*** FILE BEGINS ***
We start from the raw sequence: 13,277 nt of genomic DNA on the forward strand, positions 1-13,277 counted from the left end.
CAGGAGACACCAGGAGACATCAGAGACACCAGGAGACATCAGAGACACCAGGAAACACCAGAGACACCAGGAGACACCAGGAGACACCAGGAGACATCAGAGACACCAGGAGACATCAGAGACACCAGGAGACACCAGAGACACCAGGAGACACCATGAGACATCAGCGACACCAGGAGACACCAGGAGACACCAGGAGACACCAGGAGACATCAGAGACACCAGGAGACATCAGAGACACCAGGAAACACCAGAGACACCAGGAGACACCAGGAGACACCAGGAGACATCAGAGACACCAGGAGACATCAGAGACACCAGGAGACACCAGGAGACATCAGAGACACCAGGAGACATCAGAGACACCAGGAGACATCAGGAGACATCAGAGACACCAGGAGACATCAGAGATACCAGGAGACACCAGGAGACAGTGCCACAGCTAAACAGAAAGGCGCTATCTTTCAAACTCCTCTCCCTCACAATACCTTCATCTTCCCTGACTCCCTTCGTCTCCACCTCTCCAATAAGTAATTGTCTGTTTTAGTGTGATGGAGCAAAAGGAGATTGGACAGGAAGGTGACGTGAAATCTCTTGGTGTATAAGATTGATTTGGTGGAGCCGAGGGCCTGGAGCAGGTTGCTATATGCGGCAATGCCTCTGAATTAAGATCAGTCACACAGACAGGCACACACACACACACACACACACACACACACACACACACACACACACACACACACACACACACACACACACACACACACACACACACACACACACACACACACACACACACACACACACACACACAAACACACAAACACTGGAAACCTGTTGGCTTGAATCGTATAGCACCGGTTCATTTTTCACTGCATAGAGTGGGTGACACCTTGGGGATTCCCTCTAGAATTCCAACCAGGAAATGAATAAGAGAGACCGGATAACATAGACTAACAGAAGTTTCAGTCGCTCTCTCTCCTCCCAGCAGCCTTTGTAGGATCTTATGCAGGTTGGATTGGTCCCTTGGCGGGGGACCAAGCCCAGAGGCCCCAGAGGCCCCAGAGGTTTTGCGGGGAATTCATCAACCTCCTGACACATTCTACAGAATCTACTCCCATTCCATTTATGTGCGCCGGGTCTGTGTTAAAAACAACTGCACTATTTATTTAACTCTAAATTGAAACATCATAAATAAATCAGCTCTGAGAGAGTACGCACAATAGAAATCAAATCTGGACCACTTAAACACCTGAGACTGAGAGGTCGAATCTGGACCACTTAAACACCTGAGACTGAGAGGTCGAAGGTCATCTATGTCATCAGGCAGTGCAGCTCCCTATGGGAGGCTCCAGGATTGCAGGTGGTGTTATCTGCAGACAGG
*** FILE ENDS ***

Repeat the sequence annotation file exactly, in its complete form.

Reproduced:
We start from the raw sequence: 13,277 nt of genomic DNA on the forward strand, positions 1-13,277 counted from the left end.
CAGGAGACACCAGGAGACATCAGAGACACCAGGAGACATCAGAGACACCAGGAAACACCAGAGACACCAGGAGACACCAGGAGACACCAGGAGACATCAGAGACACCAGGAGACATCAGAGACACCAGGAGACACCAGAGACACCAGGAGACACCATGAGACATCAGCGACACCAGGAGACACCAGGAGACACCAGGAGACACCAGGAGACATCAGAGACACCAGGAGACATCAGAGACACCAGGAAACACCAGAGACACCAGGAGACACCAGGAGACACCAGGAGACATCAGAGACACCAGGAGACATCAGAGACACCAGGAGACACCAGGAGACATCAGAGACACCAGGAGACATCAGAGACACCAGGAGACATCAGGAGACATCAGAGACACCAGGAGACATCAGAGATACCAGGAGACACCAGGAGACAGTGCCACAGCTAAACAGAAAGGCGCTATCTTTCAAACTCCTCTCCCTCACAATACCTTCATCTTCCCTGACTCCCTTCGTCTCCACCTCTCCAATAAGTAATTGTCTGTTTTAGTGTGATGGAGCAAAAGGAGATTGGACAGGAAGGTGACGTGAAATCTCTTGGTGTATAAGATTGATTTGGTGGAGCCGAGGGCCTGGAGCAGGTTGCTATATGCGGCAATGCCTCTGAATTAAGATCAGTCACACAGACAGGCACACACACACACACACACACACACACACACACACACACACACACACACACACACACACACACACACACACACACACACACACACACACACACACACACACACACACACACACACACACACACACAAACACACAAACACTGGAAACCTGTTGGCTTGAATCGTATAGCACCGGTTCATTTTTCACTGCATAGAGTGGGTGACACCTTGGGGATTCCCTCTAGAATTCCAACCAGGAAATGAATAAGAGAGACCGGATAACATAGACTAACAGAAGTTTCAGTCGCTCTCTCTCCTCCCAGCAGCCTTTGTAGGATCTTATGCAGGTTGGATTGGTCCCTTGGCGGGGGACCAAGCCCAGAGGCCCCAGAGGCCCCAGAGGTTTTGCGGGGAATTCATCAACCTCCTGACACATTCTACAGAATCTACTCCCATTCCATTTATGTGCGCCGGGTCTGTGTTAAAAACAACTGCACTATTTATTTAACTCTAAATTGAAACATCATAAATAAATCAGCTCTGAGAGAGTACGCACAATAGAAATCAAATCTGGACCACTTAAACACCTGAGACTGAGAGGTCGAATCTGGACCACTTAAACACCTGAGACTGAGAGGTCGAAGGTCATCTATGTCATCAGGCAGTGCAGCTCCCTATGGGAGGCTCCAGGATTGCAGGTGGTGTTATCTGCAGACAGG